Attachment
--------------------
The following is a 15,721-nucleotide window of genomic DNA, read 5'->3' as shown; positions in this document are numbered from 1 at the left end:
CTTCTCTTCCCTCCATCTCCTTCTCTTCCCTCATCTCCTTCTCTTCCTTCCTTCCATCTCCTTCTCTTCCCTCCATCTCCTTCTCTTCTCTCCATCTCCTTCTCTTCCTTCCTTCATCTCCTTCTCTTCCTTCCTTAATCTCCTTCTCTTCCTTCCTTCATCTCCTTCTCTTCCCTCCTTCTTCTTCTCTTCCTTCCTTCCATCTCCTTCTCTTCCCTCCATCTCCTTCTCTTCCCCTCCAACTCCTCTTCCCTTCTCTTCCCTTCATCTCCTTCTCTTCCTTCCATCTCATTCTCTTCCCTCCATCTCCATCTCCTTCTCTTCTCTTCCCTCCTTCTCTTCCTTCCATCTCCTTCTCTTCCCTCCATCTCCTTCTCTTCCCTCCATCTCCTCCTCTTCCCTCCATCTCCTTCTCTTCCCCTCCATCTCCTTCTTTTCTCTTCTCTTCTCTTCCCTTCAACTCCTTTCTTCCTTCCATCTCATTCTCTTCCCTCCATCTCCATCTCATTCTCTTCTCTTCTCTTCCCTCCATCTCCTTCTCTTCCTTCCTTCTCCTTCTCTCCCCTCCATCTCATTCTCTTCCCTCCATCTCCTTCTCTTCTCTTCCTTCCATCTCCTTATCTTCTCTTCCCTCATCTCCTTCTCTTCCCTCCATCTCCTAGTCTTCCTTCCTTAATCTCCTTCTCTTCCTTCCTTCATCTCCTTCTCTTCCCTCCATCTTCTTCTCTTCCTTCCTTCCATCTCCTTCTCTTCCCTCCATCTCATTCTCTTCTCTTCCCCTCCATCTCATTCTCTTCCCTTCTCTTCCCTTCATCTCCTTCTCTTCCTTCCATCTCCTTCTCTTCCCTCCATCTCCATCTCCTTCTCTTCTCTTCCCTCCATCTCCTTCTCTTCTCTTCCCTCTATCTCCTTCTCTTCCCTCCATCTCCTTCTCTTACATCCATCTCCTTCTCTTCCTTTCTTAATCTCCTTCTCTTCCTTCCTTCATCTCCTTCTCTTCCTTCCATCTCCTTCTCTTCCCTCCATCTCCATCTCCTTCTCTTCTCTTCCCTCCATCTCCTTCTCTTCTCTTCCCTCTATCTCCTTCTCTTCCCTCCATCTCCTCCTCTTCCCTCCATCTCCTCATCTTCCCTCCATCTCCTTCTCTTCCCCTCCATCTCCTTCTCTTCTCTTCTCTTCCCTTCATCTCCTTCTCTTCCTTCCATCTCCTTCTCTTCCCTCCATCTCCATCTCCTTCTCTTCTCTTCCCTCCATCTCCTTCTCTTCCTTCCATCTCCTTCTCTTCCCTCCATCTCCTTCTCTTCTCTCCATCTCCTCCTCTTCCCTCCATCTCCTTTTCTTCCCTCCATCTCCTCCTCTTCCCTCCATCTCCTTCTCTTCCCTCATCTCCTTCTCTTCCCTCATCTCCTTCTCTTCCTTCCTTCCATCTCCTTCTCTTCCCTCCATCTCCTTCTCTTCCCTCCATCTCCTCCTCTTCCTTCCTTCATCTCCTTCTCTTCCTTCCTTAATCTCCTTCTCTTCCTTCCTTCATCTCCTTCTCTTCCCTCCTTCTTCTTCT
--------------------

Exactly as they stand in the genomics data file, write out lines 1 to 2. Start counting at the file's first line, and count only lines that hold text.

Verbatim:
The following is a 15,721-nucleotide window of genomic DNA, read 5'->3' as shown; positions in this document are numbered from 1 at the left end:
CTTCTCTTCCCTCCATCTCCTTCTCTTCCCTCATCTCCTTCTCTTCCTTCCTTCCATCTCCTTCTCTTCCCTCCATCTCCTTCTCTTCTCTCCATCTCCTTCTCTTCCTTCCTTCATCTCCTTCTCTTCCTTCCTTAATCTCCTTCTCTTCCTTCCTTCATCTCCTTCTCTTCCCTCCTTCTTCTTCTCTTCCTTCCTTCCATCTCCTTCTCTTCCCTCCATCTCCTTCTCTTCCCCTCCAACTCCTCTTCCCTTCTCTTCCCTTCATCTCCTTCTCTTCCTTCCATCTCATTCTCTTCCCTCCATCTCCATCTCCTTCTCTTCTCTTCCCTCCTTCTCTTCCTTCCATCTCCTTCTCTTCCCTCCATCTCCTTCTCTTCCCTCCATCTCCTCCTCTTCCCTCCATCTCCTTCTCTTCCCCTCCATCTCCTTCTTTTCTCTTCTCTTCTCTTCCCTTCAACTCCTTTCTTCCTTCCATCTCATTCTCTTCCCTCCATCTCCATCTCATTCTCTTCTCTTCTCTTCCCTCCATCTCCTTCTCTTCCTTCCTTCTCCTTCTCTCCCCTCCATCTCATTCTCTTCCCTCCATCTCCTTCTCTTCTCTTCCTTCCATCTCCTTATCTTCTCTTCCCTCATCTCCTTCTCTTCCCTCCATCTCCTAGTCTTCCTTCCTTAATCTCCTTCTCTTCCTTCCTTCATCTCCTTCTCTTCCCTCCATCTTCTTCTCTTCCTTCCTTCCATCTCCTTCTCTTCCCTCCATCTCATTCTCTTCTCTTCCCCTCCATCTCATTCTCTTCCCTTCTCTTCCCTTCATCTCCTTCTCTTCCTTCCATCTCCTTCTCTTCCCTCCATCTCCATCTCCTTCTCTTCTCTTCCCTCCATCTCCTTCTCTTCTCTTCCCTCTATCTCCTTCTCTTCCCTCCATCTCCTTCTCTTACATCCATCTCCTTCTCTTCCTTTCTTAATCTCCTTCTCTTCCTTCCTTCATCTCCTTCTCTTCCTTCCATCTCCTTCTCTTCCCTCCATCTCCATCTCCTTCTCTTCTCTTCCCTCCATCTCCTTCTCTTCTCTTCCCTCTATCTCCTTCTCTTCCCTCCATCTCCTCCTCTTCCCTCCATCTCCTCATCTTCCCTCCATCTCCTTCTCTTCCCCTCCATCTCCTTCTCTTCTCTTCTCTTCCCTTCATCTCCTTCTCTTCCTTCCATCTCCTTCTCTTCCCTCCATCTCCATCTCCTTCTCTTCTCTTCCCTCCATCTCCTTCTCTTCCTTCCATCTCCTTCTCTTCCCTCCATCTCCTTCTCTTCTCTCCATCTCCTCCTCTTCCCTCCATCTCCTTTTCTTCCCTCCATCTCCTCCTCTTCCCTCCATCTCCTTCTCTTCCCTCATCTCCTTCTCTTCCCTCATCTCCTTCTCTTCCTTCCTTCCATCTCCTTCTCTTCCCTCCATCTCCTTCTCTTCCCTCCATCTCCTCCTCTTCCTTCCTTCATCTCCTTCTCTTCCTTCCTTAATCTCCTTCTCTTCCTTCCTTCATCTCCTTCTCTTCCCTCCTTCTTCTTCT